Uncategorized

The Branchman debuts at Dublin’s Brand New Crime Writing Festival

Dublin has a brand new crime writing festival. Murder One takes place over the weekend of 2nd-4th November, at the Smock Alley theatre, and features some of the leading crime writers from Ireland and abroad. Headliners are Michael Connelly (whose show is now sold out), Lynda La Plante and Peter James, but there’s plenty of home-grown talent too. I’m delighted to say I’ll be reading as part of the Speakers Corner sessions that take place throughout the weekend. I’m up first on the Saturday morning, at 11am, and will be reading from The Branchman, my new crime novel. http://www.murderone.ie/author-programme/free-readings-in-the-banquet-hall/

This is the first time an event like this has ever happened in Dublin and we’d all love your support to make it into an annual festival – do come if you can and tell your friends! Book now at www.murderone.ie

 

Blog, Features, Uncategorized

The man behind the Branchman – Michael McCann

(A version of this article first appeared in the Irish Times on 19th September)

Five years ago I began to research the life of my grandfather, Michael McCann, a man who has haunted much of my creative writing since I first heard my mother’s stories about his exploits during the War of Independence and Civil War, not to mention the first World War. I’d written about his war record in two poetry collections, but now I wanted to explore his fictional potential for a piece of crime fiction, and so honed in on his experiences as a policeman in newly independent Ireland.

Granddad left the National Army in 1924 and, like many other ex-soldiers, joined the nascent Garda Síochána. To get further background on that part of his career, I contacted the Garda Archive in Dublin Castle to ask if they had a record of him. By return of email came an A4 document that provided the bare minimum: his badge number, date of birth, date of appointment (March 28th, 1925), the stations and divisions where he served, monetary awards received (for good police duty) and date of discharge (March 29th, 1945).

The final entry related to his total service (some 20 years and two days), and the statement “Exemplary Service”. Never have two words been more frustrating; I wanted to hear the details of that service, the cases he’d investigated, the turmoil he’d witnessed in the early years of the new Free State. But if those records were still held anywhere, I wasn’t getting access to them.

There’s nothing a writer likes more than a vacuum, because that’s what frees up the imagination and allows us to invent. I became convinced that if officialdom couldn’t give me the facts, some imagination backed up by historical research might help fill in the gaps. The more I read, the more it became clear that the new police force Michael McCann joined had been thrown into the deep end of an Irish society still deeply divided and lawless. What a perfect scenario for the fictional hero I was beginning to envisage.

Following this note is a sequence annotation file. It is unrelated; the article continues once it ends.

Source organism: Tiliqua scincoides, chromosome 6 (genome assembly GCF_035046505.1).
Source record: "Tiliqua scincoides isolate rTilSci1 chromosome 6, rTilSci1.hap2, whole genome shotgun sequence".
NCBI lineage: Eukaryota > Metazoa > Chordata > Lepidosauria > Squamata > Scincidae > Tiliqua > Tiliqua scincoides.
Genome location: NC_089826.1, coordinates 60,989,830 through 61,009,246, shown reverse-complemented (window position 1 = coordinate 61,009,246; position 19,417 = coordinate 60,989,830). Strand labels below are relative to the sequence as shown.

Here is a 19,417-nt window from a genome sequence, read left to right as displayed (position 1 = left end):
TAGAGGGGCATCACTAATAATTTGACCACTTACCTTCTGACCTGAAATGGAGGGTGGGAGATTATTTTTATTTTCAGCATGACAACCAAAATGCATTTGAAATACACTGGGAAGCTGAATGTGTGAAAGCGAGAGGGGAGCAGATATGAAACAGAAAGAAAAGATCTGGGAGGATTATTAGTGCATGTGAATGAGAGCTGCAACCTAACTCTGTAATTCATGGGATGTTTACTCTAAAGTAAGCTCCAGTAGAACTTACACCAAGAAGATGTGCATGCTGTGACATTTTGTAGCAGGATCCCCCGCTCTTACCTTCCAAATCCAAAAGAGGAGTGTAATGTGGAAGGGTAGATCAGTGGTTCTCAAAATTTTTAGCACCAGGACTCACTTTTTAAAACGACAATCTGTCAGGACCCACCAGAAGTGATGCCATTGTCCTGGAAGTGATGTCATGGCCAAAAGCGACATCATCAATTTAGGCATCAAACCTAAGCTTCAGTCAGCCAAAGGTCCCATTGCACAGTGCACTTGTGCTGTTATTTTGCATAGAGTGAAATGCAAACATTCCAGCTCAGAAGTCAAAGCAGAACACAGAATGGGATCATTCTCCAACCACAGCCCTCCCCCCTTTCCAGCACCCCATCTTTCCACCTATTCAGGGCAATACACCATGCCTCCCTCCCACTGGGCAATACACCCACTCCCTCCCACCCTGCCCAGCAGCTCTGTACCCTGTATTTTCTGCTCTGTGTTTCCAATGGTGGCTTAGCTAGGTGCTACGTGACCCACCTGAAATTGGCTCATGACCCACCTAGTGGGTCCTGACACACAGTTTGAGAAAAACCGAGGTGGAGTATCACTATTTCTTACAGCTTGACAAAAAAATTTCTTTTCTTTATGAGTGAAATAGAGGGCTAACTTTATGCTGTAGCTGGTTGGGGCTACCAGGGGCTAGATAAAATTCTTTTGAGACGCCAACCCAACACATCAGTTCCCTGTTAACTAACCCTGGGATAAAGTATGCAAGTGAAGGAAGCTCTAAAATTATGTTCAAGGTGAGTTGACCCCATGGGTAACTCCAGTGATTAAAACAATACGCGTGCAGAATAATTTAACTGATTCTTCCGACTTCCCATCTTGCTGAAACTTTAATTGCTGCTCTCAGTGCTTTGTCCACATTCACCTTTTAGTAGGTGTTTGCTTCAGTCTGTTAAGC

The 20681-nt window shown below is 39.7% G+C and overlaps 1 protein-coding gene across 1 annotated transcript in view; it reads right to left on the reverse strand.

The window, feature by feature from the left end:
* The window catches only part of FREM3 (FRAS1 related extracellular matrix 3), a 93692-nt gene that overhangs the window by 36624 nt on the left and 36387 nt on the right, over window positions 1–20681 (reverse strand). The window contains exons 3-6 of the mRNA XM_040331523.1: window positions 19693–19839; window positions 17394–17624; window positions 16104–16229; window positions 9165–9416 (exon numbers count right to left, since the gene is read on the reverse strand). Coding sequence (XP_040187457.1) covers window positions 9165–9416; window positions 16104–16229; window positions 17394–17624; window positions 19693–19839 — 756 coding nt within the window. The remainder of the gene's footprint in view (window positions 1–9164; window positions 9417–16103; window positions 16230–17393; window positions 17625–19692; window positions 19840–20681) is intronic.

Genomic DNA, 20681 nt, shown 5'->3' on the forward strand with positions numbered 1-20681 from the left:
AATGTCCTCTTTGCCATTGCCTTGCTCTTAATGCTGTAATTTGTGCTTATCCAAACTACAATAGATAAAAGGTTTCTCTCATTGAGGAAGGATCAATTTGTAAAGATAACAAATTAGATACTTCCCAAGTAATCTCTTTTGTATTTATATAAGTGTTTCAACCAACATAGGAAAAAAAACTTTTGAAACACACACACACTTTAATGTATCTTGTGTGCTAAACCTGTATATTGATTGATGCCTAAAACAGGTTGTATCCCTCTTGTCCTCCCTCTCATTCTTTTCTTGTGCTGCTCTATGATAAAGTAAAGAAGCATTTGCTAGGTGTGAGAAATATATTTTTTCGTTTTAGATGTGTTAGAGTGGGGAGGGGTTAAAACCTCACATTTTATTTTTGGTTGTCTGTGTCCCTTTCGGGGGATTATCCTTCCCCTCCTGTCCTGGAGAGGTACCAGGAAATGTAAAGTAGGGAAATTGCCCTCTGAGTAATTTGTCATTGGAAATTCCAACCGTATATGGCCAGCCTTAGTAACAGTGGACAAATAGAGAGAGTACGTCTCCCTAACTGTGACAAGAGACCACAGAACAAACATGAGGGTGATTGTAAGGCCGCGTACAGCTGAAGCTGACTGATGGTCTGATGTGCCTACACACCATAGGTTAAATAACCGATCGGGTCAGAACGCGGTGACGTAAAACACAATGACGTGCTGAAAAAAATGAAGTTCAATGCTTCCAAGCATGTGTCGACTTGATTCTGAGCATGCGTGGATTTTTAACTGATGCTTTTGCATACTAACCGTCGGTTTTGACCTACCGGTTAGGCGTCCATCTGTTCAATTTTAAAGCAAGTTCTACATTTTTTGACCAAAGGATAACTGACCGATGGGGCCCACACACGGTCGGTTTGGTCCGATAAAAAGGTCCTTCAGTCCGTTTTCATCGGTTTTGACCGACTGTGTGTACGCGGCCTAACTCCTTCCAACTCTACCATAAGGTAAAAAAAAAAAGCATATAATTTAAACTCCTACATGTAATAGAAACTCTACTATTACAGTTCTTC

Given the breadth of those divisions, the nature of the force tasked with guarding the peace was hugely important. In 1922, Gen Eoin O’Duffy and Kevin O’Higgins planned to establish a Civic Guard, or Garda Síochána, to replace the Royal Irish Constabulary. This force was to be unarmed and politically neutral, though answerable to the Government Minister responsible for their administration. By the end of 1924 and the beginning of 1925, with the Army scaling back (some 30,000 soldiers were made redundant and few had jobs to go back to), it was clear that this new unarmed police force might need strengthened resources.

As Conor Brady puts it in Guardians of the Peace, his history of the Garda Síochána, “some districts remained peaceful after the military had been withdrawn … huge areas of Cork, Kerry, Tipperary, Clare and the Border country immediately became open territory not only for the remaining active bands of Republicans who could find very good reason to rob banks on behalf of the Republic but also groups of ordinary armed bandits. There was, furthermore, a mushrooming problem of disbanded Free State troops turning to violent crime.”

O’Higgins and O’Duffy decided that a restructuring would be required to provide the sort of policing needed in a still highly unstable situation. So in 1925, the Garda Síochána and the Dublin Metropolitan Police were amalgamated and, as part of this newly unified body, a new entity was created, the ‘Special Branch’. The leader of this new outfit was to be David Neligan, one of Michael Collins’s original secret service agents and now a colonel in the Free State Army.